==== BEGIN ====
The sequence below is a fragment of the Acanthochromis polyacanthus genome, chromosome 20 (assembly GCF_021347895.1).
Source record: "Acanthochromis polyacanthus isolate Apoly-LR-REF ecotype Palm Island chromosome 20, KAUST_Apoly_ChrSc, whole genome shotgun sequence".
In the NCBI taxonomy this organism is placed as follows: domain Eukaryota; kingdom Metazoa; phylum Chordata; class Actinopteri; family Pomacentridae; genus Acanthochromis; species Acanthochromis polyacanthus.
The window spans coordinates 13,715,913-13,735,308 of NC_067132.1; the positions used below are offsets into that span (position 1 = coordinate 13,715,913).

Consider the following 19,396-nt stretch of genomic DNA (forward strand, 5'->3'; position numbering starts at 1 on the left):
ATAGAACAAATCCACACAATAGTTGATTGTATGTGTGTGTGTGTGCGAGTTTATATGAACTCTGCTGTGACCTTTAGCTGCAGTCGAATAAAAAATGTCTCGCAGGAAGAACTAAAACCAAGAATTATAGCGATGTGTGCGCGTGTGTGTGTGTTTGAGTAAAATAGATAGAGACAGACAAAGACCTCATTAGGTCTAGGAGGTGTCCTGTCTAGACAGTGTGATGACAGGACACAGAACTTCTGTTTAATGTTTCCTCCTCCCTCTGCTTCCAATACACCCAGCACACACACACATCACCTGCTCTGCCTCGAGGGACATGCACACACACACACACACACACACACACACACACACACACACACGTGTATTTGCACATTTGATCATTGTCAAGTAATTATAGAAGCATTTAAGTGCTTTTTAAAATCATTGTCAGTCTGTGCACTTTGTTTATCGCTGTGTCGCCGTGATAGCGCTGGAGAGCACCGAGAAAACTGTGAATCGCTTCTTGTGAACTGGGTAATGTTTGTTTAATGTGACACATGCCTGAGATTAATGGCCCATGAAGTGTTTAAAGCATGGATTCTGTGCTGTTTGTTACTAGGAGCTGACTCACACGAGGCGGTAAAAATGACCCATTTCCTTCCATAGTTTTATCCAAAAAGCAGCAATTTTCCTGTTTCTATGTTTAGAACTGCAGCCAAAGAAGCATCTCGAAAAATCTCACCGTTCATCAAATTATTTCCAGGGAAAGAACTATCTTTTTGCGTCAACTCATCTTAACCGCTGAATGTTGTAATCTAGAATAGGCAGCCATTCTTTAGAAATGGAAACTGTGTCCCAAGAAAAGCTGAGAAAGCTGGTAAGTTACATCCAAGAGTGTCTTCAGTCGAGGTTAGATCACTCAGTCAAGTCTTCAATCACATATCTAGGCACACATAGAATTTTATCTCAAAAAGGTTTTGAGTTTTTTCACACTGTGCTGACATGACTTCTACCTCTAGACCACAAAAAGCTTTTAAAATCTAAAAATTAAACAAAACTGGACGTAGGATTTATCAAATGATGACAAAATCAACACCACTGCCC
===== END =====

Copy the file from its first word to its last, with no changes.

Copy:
The sequence below is a fragment of the Acanthochromis polyacanthus genome, chromosome 20 (assembly GCF_021347895.1).
Source record: "Acanthochromis polyacanthus isolate Apoly-LR-REF ecotype Palm Island chromosome 20, KAUST_Apoly_ChrSc, whole genome shotgun sequence".
In the NCBI taxonomy this organism is placed as follows: domain Eukaryota; kingdom Metazoa; phylum Chordata; class Actinopteri; family Pomacentridae; genus Acanthochromis; species Acanthochromis polyacanthus.
The window spans coordinates 13,715,913-13,735,308 of NC_067132.1; the positions used below are offsets into that span (position 1 = coordinate 13,715,913).

Consider the following 19,396-nt stretch of genomic DNA (forward strand, 5'->3'; position numbering starts at 1 on the left):
ATAGAACAAATCCACACAATAGTTGATTGTATGTGTGTGTGTGTGCGAGTTTATATGAACTCTGCTGTGACCTTTAGCTGCAGTCGAATAAAAAATGTCTCGCAGGAAGAACTAAAACCAAGAATTATAGCGATGTGTGCGCGTGTGTGTGTGTTTGAGTAAAATAGATAGAGACAGACAAAGACCTCATTAGGTCTAGGAGGTGTCCTGTCTAGACAGTGTGATGACAGGACACAGAACTTCTGTTTAATGTTTCCTCCTCCCTCTGCTTCCAATACACCCAGCACACACACACATCACCTGCTCTGCCTCGAGGGACATGCACACACACACACACACACACACACACACACACACACACACACGTGTATTTGCACATTTGATCATTGTCAAGTAATTATAGAAGCATTTAAGTGCTTTTTAAAATCATTGTCAGTCTGTGCACTTTGTTTATCGCTGTGTCGCCGTGATAGCGCTGGAGAGCACCGAGAAAACTGTGAATCGCTTCTTGTGAACTGGGTAATGTTTGTTTAATGTGACACATGCCTGAGATTAATGGCCCATGAAGTGTTTAAAGCATGGATTCTGTGCTGTTTGTTACTAGGAGCTGACTCACACGAGGCGGTAAAAATGACCCATTTCCTTCCATAGTTTTATCCAAAAAGCAGCAATTTTCCTGTTTCTATGTTTAGAACTGCAGCCAAAGAAGCATCTCGAAAAATCTCACCGTTCATCAAATTATTTCCAGGGAAAGAACTATCTTTTTGCGTCAACTCATCTTAACCGCTGAATGTTGTAATCTAGAATAGGCAGCCATTCTTTAGAAATGGAAACTGTGTCCCAAGAAAAGCTGAGAAAGCTGGTAAGTTACATCCAAGAGTGTCTTCAGTCGAGGTTAGATCACTCAGTCAAGTCTTCAATCACATATCTAGGCACACATAGAATTTTATCTCAAAAAGGTTTTGAGTTTTTTCACACTGTGCTGACATGACTTCTACCTCTAGACCACAAAAAGCTTTTAAAATCTAAAAATTAAACAAAACTGGACGTAGGATTTATCAAATGATGACAAAATCAACACCACTGCCC